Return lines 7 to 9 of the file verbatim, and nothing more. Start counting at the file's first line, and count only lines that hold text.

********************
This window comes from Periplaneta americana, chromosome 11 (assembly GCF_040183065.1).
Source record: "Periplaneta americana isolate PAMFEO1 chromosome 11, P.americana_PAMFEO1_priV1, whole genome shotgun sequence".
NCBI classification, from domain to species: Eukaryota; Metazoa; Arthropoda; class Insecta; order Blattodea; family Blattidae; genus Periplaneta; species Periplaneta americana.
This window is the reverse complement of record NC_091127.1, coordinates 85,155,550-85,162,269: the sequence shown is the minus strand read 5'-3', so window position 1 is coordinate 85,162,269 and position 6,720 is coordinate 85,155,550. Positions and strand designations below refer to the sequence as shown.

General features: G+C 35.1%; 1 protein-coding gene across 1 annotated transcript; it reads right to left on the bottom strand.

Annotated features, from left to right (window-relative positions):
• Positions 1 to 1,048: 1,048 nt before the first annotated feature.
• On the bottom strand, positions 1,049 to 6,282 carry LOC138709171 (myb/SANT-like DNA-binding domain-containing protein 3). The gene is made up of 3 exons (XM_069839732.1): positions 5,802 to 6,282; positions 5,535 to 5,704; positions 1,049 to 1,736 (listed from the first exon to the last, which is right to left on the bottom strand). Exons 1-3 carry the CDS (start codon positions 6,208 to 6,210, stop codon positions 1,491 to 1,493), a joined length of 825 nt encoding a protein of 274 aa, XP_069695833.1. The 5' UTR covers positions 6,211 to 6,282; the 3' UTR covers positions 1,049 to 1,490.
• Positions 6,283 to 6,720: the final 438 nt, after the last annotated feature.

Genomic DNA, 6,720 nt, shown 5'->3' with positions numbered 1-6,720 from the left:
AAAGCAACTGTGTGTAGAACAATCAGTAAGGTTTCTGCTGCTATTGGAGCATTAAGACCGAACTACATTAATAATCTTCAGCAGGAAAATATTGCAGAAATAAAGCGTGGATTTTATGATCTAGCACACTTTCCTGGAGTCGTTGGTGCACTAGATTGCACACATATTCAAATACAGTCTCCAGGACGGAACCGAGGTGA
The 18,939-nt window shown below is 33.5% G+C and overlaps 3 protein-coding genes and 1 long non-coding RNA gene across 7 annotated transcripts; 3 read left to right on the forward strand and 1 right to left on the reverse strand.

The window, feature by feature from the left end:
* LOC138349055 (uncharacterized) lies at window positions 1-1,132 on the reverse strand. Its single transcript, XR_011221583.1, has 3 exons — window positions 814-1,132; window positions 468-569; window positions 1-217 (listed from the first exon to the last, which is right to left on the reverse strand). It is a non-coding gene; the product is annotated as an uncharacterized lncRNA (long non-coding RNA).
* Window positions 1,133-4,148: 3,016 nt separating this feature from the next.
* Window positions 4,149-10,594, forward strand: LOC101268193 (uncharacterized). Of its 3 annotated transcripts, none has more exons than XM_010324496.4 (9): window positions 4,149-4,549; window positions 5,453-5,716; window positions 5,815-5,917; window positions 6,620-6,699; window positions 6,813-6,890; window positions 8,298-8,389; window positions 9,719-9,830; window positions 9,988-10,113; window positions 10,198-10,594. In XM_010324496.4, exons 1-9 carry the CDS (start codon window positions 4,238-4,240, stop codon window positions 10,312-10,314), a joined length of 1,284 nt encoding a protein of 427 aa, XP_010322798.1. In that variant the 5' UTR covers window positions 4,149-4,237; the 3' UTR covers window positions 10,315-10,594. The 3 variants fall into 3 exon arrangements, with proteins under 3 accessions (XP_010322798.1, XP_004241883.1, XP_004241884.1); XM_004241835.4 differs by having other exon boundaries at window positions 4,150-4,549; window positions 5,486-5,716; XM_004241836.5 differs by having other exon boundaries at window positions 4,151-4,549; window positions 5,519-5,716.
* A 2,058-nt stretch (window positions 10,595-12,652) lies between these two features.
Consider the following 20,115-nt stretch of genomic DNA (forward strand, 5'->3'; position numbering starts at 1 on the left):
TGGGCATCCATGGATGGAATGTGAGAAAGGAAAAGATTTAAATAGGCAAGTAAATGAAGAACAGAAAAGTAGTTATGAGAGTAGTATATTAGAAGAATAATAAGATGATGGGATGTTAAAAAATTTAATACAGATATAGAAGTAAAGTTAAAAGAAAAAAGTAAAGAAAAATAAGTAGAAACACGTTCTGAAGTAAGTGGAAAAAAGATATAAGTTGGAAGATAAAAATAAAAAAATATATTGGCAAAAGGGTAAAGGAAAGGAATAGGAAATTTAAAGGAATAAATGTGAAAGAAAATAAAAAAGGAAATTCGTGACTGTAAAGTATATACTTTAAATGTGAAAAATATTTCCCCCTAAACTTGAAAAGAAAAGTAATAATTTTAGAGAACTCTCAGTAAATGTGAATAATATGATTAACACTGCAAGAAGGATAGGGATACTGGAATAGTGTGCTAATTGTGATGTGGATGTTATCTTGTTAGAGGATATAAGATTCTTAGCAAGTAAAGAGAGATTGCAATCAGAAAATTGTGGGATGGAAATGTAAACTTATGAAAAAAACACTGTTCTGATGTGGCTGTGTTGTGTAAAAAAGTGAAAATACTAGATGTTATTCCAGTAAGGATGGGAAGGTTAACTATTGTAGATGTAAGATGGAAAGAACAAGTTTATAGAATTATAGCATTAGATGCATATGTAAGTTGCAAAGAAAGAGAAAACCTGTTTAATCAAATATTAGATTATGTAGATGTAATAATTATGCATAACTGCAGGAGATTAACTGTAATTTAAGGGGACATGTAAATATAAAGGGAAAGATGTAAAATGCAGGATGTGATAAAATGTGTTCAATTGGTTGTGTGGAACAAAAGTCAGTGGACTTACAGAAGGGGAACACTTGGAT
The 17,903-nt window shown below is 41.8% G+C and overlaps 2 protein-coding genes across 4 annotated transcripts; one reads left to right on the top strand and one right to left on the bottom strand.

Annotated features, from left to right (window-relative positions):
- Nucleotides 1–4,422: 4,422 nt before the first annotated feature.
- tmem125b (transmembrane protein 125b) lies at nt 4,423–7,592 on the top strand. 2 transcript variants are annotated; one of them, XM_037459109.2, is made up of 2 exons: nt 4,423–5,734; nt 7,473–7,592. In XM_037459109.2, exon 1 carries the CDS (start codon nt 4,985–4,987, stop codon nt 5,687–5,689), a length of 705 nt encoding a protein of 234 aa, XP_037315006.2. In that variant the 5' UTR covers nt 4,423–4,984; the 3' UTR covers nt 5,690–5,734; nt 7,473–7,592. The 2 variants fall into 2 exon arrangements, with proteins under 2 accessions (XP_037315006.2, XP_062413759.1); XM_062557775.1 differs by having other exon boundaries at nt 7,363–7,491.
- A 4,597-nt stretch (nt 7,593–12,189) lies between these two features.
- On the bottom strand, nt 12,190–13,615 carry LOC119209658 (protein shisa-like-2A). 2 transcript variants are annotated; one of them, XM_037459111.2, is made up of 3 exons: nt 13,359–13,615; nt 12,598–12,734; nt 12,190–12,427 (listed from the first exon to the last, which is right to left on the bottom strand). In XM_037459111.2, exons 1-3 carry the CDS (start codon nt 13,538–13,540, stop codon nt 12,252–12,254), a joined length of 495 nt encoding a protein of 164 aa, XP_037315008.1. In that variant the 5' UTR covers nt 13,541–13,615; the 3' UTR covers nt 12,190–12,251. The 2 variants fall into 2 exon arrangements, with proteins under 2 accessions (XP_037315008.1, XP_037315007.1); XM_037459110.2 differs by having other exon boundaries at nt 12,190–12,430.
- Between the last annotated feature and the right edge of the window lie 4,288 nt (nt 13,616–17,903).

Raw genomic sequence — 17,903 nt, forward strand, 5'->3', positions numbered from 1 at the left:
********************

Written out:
• Positions 1 to 1,048: 1,048 nt before the first annotated feature.
• On the bottom strand, positions 1,049 to 6,282 carry LOC138709171 (myb/SANT-like DNA-binding domain-containing protein 3). The gene is made up of 3 exons (XM_069839732.1): positions 5,802 to 6,282; positions 5,535 to 5,704; positions 1,049 to 1,736 (listed from the first exon to the last, which is right to left on the bottom strand). Exons 1-3 carry the CDS (start codon positions 6,208 to 6,210, stop codon positions 1,491 to 1,493), a joined length of 825 nt encoding a protein of 274 aa, XP_069695833.1. The 5' UTR covers positions 6,211 to 6,282; the 3' UTR covers positions 1,049 to 1,490.
• Positions 6,283 to 6,720: the final 438 nt, after the last annotated feature.